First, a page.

We have done such a whole lot of damage to this planet that I hold slight hope of it (and us) holding on a whole lot longer. Yes, I sound like a nut, but how long could you hold out without water? -- Maybe 3 days. So many people walk many miles each day to obtain water -- and really cruddy water at that. We're still lucky in the US to have fresh water -- just turn on the tap, there it is -- but we're using it up faster than we should. Agriculture and fracking and industry etc etc use billions of gallons per day. I sure don't know what the answer is, and I'm betting that by the end of the book the answer will still not be clear.
This is an important issue that should have TRUE cooperation nationally and internationally, it's above politics. It's about the survival of life on planet earth. And we can't survive without water.
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51 of 71 people found the following review helpful By Ellis Burruss on September 4, 2011
Format: Hardcover
The thesis of the book appears to be that we waste and pollute a vitally important resource because we don't value it enough. Unfortunately, those points are not made because the book is riddled with factual errors, ignorance of scientific terminology, misleading and/or alarmist statements, and bad editing.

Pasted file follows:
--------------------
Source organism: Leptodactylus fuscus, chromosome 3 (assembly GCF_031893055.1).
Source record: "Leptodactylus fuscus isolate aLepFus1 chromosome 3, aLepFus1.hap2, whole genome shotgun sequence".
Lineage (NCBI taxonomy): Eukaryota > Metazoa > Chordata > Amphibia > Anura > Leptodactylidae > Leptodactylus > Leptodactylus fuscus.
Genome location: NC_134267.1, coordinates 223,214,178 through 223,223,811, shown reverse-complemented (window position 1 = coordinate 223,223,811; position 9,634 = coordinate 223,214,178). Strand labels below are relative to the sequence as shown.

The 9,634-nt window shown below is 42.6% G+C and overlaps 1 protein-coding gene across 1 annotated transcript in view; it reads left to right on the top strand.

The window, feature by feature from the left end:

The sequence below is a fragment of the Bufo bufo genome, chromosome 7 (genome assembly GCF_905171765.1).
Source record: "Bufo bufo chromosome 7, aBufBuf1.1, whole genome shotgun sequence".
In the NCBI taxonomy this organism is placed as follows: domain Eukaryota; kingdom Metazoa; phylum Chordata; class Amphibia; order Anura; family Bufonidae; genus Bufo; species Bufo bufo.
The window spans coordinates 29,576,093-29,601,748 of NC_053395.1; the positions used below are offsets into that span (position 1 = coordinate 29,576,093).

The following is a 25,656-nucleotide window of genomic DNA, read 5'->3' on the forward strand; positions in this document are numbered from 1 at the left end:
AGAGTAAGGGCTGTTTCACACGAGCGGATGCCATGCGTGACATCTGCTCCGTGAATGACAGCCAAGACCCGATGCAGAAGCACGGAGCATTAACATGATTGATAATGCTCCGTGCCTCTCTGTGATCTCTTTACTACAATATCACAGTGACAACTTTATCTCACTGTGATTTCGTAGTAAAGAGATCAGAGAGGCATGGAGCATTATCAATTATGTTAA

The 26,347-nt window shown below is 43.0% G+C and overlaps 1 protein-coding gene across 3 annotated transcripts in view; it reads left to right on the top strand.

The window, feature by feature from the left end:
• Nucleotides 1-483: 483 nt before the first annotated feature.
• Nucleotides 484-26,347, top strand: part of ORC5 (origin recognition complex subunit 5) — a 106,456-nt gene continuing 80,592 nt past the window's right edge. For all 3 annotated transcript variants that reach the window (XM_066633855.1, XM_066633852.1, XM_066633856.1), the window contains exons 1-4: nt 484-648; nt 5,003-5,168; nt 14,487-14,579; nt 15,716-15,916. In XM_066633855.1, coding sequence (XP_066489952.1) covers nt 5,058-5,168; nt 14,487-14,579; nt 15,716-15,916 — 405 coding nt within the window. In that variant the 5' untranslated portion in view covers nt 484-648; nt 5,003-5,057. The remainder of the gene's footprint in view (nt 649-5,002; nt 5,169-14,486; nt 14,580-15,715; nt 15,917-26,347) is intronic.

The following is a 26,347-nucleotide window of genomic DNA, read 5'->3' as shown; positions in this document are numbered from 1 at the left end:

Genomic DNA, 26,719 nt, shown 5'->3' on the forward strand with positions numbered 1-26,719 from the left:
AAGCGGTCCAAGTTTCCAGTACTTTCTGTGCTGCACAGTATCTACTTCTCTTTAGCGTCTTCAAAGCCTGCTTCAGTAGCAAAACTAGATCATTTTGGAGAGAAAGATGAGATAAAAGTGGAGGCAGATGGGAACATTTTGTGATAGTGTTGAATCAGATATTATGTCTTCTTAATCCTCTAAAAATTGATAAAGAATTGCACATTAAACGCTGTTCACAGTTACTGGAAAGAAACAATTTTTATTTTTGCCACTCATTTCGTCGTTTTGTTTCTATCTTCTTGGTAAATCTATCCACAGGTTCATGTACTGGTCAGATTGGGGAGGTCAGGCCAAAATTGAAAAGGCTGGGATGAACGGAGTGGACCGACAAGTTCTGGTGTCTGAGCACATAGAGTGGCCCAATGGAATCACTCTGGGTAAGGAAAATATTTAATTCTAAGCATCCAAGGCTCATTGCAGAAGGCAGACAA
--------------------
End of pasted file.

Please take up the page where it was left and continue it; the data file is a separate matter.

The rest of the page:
As examples: methane is not toxic nor is iron a poison as Mr. Prud'homme claims they are. Those are just two of the erroneous statements that serve to undermine the credibility of the book. But, more on them later.

Factual errors
On page 41 there is a reference to an abandoned copper mine "...the thirty-nine-thousand-foot-deep pit..."
39,000 feet is equal to 7.4 miles. The deepest mine shaft in the world is the TauTona gold mine in the Witwatersrand region of South Africa, which is currently working at depths of 12,800 feet. Such a vast, deep pit that Prud'homme reports just does not exist.
On page 142 he states "While national water fees average about $458 per residence a year, some of Denver's expanding suburbs.... The town of Louisville charges $20,000 per house, and Broomfield charges $24,424 per house per year."
A simple email inquiry to the Broomfield water department elicited this response from the Billing & Accounts Administrator, City and County of Broomfield:
"Yes, I'm sure they are talking about the one time water impact fee. However, ours is currently $22,454.00. I don't know where the extra $1,970 comes from. Our average bill (water usage and water flat charge, no sewer) is approximately $485 per year. As for Louisville, I just looked online and their water impact fee is $24,140.